• What is one way you can feel connected to your cultural/ethnic/spiritual background while you’re at college?
  • What is one way you can stretch yourself this semester to become more culturally competent?

UConn Traditions

Traditions the world over serve to bring us together as people, bind us together as communities, and create continuity across time. From the UConn Dairy Bar, to receiving good luck by rubbing Jonathan’s nose, to playing in the Oozeball tournament, there are plenty of ways for you to be a part of UConn’s Traditions. These traditions are some of the fun college experiences that bind us all together as Huskies and create great memories that will last a lifetime. Don’t wait until your senior year to start enjoying all of the great experiences you can have as a UConn Husky!

Campus Resources

  • Activity - FYE Jeopardy Game & Answer Sheet
  • Eat some ice cream at the UConn Dairy Bar - The UConn Dairy Bar opened in 1953 to sell dairy products that were made by the Creamery. The Creamery was established in the early 1900s and bottled milk all the way up until 1991. Today, the Creamery makes ice cream according to its original recipe and sells this ice cream through the Dairy Bar retail establishment, along with a variety of cheeses.
  • Network using UConn Alumni Relations - UConn has over 233,000 alumni worldwide. Through the network you can meet alumni who can help make your internship or career search easier, talk with you about the latest news in your field of interest, assist you with informational interviews and site visits, and advise you on living in a new place after graduation.
  • Rub Jonathan the Husky Dog statue's nose.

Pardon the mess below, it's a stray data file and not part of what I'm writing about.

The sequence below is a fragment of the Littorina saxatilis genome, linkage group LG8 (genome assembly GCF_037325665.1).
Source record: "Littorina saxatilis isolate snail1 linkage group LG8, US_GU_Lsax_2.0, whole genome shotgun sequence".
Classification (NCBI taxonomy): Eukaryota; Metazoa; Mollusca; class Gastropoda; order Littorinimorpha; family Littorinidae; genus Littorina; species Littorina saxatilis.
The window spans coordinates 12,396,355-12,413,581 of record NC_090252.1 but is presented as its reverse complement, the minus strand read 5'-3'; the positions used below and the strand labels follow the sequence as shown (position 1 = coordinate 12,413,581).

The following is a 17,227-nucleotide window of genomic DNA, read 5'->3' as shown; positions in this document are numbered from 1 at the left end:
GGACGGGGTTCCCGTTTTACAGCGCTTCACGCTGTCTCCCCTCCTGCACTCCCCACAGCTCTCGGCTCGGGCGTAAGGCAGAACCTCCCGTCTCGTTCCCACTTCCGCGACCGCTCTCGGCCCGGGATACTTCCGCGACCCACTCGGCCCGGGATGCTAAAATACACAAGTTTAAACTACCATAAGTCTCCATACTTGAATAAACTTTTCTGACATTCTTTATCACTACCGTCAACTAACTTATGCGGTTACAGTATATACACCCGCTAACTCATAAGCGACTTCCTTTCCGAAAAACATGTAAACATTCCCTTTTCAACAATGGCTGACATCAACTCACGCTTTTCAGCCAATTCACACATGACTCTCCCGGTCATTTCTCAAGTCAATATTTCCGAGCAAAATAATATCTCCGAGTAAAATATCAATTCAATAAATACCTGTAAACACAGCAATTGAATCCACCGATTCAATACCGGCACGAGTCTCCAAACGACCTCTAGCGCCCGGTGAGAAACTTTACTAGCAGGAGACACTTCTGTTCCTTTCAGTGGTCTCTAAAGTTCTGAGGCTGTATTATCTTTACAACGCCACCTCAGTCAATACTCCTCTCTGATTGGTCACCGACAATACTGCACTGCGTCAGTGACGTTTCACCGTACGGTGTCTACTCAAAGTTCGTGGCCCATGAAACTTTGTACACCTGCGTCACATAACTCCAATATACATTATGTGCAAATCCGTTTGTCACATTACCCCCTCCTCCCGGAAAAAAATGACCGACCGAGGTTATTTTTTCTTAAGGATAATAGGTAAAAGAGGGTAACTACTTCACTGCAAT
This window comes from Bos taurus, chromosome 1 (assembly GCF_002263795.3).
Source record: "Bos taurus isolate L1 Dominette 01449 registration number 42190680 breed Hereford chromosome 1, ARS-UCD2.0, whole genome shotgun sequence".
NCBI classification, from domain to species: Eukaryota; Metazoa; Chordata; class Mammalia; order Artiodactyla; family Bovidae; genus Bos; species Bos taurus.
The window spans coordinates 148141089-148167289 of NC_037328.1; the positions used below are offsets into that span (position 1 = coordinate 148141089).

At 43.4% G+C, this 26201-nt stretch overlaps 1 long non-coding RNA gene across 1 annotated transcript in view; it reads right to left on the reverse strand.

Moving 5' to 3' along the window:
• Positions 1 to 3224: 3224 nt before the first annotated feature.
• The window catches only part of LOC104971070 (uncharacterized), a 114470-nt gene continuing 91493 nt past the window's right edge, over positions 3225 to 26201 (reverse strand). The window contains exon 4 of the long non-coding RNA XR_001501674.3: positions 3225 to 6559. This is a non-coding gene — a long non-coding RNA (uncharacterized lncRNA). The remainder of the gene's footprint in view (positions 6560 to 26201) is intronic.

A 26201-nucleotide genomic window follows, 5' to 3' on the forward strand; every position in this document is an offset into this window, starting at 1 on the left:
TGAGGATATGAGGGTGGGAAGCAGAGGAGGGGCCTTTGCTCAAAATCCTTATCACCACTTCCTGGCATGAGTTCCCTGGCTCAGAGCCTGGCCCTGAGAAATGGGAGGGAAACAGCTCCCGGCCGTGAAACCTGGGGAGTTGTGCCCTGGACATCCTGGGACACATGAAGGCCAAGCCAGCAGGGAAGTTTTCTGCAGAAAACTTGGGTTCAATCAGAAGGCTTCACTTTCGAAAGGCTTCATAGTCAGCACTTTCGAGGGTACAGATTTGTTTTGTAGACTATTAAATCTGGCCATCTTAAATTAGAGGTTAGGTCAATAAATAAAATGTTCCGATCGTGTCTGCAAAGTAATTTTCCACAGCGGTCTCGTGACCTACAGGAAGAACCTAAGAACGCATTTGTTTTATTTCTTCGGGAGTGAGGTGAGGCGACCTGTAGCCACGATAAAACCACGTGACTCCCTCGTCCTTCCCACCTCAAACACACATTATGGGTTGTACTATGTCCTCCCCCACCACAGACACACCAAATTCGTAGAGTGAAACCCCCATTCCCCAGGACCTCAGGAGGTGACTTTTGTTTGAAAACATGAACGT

Financial Literacy

We know that planning for your financial future is probably not yet at the top of your to-do list, but whether or not you realize it, you are already making important financial decisions that will influence your life long after you graduate.

Campus Resources

Bursar's Office - manages key University financial resources and records, provides guidance towards establishing appropriate fiscal practices, and acts as a central collection point for University receipts.

Office of Student Financial Aid Services - disburses grants and scholarships, as well as provides other financial assistance. They have:

Other Resources

A Guide to College Student Finances

Cost of Living Calculator

Create a Budget

Tools to Manage Your Money

US Consumer Protection Bureau - Information for Students and Young Consumers

Reflection Questions:

  • How do you plan to pay for college? If taking out student loans, how much money are you comfortable taking out (subsidized or unsubsidized)?
  • How much time are you going to be willing and able to work while in school? And how much am I likely to earn?
  • What kinds of experiences do you want to save money or apply for scholarships/grants to have during your time in college (study abroad, community service trips, etc.)?
  • Do you have a college budget? If not, should you develop one? How much money can you spend each week/semester/year?
  • At this point in the semester how much money have you wasted in missing classes? How do you feel about that number?